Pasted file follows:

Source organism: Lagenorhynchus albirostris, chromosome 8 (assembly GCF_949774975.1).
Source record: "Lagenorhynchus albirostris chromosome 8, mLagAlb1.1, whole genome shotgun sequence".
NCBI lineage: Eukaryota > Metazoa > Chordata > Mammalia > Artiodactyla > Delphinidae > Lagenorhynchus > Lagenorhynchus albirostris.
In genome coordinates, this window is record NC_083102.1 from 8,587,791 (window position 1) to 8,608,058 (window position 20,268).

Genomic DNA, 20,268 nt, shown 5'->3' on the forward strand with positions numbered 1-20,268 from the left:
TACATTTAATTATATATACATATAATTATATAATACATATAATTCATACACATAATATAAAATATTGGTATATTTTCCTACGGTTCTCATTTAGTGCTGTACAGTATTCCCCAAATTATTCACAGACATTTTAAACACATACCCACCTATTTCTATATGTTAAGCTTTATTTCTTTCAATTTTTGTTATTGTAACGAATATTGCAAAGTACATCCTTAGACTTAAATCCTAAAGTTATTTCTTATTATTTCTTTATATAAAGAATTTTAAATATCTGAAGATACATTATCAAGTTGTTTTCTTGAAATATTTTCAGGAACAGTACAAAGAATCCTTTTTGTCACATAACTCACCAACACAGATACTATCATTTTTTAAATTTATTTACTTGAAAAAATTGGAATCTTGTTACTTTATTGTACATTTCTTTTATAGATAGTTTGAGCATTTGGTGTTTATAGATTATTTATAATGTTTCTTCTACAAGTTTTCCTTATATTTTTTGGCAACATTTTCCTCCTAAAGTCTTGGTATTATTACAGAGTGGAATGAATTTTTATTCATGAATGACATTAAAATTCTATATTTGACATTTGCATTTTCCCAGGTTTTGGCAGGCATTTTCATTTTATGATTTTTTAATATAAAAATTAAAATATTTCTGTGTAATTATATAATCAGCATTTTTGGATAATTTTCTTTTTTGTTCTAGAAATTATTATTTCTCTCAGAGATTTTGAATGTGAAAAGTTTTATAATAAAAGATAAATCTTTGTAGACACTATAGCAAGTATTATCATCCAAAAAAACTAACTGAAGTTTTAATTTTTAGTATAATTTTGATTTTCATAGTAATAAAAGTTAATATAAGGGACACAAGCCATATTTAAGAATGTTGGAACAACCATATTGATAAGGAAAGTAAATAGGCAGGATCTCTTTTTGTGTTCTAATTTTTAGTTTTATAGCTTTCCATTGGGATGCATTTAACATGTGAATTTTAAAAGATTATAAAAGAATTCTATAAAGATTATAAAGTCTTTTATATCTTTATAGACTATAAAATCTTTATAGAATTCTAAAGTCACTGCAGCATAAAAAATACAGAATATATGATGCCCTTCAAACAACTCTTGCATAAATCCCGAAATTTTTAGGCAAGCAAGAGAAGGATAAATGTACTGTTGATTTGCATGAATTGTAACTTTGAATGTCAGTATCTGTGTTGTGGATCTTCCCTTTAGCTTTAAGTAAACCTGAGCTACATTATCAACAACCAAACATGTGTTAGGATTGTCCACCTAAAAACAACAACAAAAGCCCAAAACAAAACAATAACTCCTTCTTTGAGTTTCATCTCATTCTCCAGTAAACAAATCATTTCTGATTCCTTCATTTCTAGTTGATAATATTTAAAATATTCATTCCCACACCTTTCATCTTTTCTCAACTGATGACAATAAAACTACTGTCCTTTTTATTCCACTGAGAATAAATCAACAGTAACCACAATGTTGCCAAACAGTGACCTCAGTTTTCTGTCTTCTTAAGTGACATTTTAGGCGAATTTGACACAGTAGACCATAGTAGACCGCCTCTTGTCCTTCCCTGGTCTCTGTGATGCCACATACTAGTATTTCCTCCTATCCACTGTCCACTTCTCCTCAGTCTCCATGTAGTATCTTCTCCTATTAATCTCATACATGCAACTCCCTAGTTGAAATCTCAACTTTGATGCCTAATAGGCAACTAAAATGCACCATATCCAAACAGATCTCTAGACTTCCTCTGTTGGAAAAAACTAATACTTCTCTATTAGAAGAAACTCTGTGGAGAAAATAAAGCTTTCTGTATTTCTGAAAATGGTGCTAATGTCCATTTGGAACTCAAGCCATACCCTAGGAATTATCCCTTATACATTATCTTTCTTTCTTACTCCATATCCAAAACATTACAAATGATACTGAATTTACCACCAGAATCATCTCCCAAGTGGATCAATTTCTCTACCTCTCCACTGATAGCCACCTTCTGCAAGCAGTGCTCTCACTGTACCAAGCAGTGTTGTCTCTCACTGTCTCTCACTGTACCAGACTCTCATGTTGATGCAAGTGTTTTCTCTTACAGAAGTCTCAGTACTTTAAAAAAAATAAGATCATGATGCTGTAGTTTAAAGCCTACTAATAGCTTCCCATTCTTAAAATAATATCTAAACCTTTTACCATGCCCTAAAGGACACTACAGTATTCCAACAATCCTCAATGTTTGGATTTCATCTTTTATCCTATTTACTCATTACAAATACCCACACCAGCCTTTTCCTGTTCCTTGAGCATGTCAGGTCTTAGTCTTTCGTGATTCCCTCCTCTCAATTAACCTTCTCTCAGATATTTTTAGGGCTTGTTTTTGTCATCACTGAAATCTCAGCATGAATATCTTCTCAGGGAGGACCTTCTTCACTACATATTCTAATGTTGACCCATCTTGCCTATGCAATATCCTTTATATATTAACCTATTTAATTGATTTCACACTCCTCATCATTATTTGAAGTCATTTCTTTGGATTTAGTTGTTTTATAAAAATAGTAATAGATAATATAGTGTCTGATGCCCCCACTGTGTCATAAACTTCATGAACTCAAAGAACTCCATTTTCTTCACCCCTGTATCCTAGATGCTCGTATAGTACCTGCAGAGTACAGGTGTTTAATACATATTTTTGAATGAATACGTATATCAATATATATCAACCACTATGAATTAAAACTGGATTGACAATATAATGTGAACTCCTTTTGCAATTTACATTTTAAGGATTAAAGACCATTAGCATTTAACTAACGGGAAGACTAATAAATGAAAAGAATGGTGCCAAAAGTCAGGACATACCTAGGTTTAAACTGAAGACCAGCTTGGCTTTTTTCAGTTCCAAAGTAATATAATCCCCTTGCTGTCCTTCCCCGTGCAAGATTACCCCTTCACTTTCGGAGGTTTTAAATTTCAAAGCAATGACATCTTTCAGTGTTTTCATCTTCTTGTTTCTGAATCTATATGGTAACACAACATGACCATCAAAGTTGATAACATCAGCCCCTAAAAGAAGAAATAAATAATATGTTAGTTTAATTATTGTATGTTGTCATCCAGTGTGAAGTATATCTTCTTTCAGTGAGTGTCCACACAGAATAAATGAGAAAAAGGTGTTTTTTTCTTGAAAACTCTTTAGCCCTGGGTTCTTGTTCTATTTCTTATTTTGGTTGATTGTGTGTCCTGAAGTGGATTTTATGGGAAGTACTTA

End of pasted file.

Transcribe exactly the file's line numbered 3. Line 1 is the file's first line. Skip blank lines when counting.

NCBI lineage: Eukaryota > Metazoa > Chordata > Mammalia > Artiodactyla > Delphinidae > Lagenorhynchus > Lagenorhynchus albirostris.